FIG. 7B illustrates the AgGPS 132 Flight Bar™ System.

FIG. 8 depicts an overhead view of a plain filed with non-parallel spraying patterns.

FIG. 9 is an overhead view of a 3-dimensional field with curved spaying patterns.

FIG. 10 depicts a 3-dimensional form line following apparatus including a tilt-measurement unit.

FIG. 11 illustrates the method of 3-dimensional line forming using the apparatus of FIG. 10.

FIG. 12 depicts the flow chart that illustrates the method of the present invention for guiding a vehicle in adjacent swaths across terrain that may slope.

DETAILED DESCRIPTION OF THE PREFERRED AND ALTERNATIVE EMBODIMENTS.

Reference will now be made in detail to the preferred embodiments of the invention, examples of which are illustrated in the accompanying drawings. While the invention will be described in conjunction with the preferred embodiments, it will be understood that they are not intended to limit the invention to these embodiments. On the contrary, the invention is intended to cover alternatives, modifications and equivalents that may be included within the spirit and scope of the invention as defined by the appended claims. Furthermore, in the following detailed description of the present invention, numerous specific details are set forth in order to provide a thorough understanding of the present invention. However, it will be obvious to one of ordinary skill in the art that the present invention may be practiced without these specific details. In other instances, well known methods, procedures, components, and circuits have not been described in detail as not to unnecessarily obscure aspects of the present invention.

The present invention is best understood by focusing on FIG. 1 that shows a positioning system (10) that is used in the present invention to perform a precise measurement of actual coordinates of a mobile unit that moves along a track with variable tilt.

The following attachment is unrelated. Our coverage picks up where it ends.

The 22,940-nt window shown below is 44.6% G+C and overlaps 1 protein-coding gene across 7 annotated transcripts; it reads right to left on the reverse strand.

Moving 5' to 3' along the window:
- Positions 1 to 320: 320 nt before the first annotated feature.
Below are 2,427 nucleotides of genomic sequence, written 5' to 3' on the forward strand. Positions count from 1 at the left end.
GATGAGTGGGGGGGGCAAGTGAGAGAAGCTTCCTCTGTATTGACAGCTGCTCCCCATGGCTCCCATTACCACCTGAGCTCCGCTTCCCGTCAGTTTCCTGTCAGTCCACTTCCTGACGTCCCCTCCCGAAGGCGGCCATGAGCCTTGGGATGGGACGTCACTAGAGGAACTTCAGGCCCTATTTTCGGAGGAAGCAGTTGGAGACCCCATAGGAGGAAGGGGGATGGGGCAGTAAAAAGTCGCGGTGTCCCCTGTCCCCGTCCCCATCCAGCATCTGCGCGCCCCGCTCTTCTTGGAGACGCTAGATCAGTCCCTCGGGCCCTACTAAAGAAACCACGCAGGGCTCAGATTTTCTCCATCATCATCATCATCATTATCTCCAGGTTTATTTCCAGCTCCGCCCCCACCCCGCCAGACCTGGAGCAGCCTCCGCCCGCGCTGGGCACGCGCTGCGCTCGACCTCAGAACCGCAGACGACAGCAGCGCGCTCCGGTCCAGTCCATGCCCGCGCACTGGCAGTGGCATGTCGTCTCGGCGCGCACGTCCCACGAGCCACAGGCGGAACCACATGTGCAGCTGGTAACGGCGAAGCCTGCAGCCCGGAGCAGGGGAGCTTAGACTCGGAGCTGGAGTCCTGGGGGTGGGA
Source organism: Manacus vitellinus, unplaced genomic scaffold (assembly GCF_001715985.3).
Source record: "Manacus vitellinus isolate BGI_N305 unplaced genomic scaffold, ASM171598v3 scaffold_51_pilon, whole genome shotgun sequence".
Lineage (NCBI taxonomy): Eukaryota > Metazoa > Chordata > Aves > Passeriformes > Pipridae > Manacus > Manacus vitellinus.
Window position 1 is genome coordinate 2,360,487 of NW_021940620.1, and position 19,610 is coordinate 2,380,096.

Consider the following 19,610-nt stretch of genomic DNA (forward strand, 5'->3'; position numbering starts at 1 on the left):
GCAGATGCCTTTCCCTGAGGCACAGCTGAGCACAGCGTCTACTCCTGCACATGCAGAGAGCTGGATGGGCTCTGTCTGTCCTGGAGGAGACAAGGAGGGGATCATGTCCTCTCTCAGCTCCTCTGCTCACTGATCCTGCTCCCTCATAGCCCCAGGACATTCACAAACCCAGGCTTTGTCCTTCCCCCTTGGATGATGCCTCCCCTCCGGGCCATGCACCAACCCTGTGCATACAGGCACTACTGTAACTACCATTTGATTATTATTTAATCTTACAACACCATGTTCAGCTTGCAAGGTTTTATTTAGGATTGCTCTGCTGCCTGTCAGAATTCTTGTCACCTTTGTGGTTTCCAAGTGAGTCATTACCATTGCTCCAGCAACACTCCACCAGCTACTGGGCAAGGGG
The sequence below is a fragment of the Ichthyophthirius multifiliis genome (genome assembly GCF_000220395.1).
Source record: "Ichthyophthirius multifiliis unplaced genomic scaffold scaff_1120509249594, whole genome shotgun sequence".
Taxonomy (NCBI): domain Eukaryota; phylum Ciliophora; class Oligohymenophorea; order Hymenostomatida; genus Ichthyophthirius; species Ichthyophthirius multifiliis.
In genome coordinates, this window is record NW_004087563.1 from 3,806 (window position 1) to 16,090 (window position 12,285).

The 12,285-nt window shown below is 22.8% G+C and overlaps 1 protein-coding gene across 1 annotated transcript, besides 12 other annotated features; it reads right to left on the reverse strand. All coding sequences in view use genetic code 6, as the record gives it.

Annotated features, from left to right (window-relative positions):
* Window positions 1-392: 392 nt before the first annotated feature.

In one embodiment, the positioning system (10) comprises a satellite positioning system (SATPS) receiver. The SATPS receiver including a SATPS antenna (24) is mounted in a housing means of the mobile unit (20). The positioning system (10) additionally includes a tilt angle measurement device (26) integrated with the SATPS receiver. The SATPS receiver is configured to perform three dimensional coordinates measurements of the mobile unit. The tilt measurement device (26) is configured to perform tilt coordinates measurements of the mobile unit (20) that moves along a track (34) with variable tilt. The three dimensional coordinates and the tilt coordinates of the mobile unit are utilized by an integrated SATPS/tilt navigational computer (28) to calculate in real time three dimensional coordinates of an implement (22) mounted in the mobile unit (20). Thus, the cross track error (52 of FIG. 2) of the SATPS antenna (24) and the cross track error of the implement itself (54 of FIG. 2) are eliminated.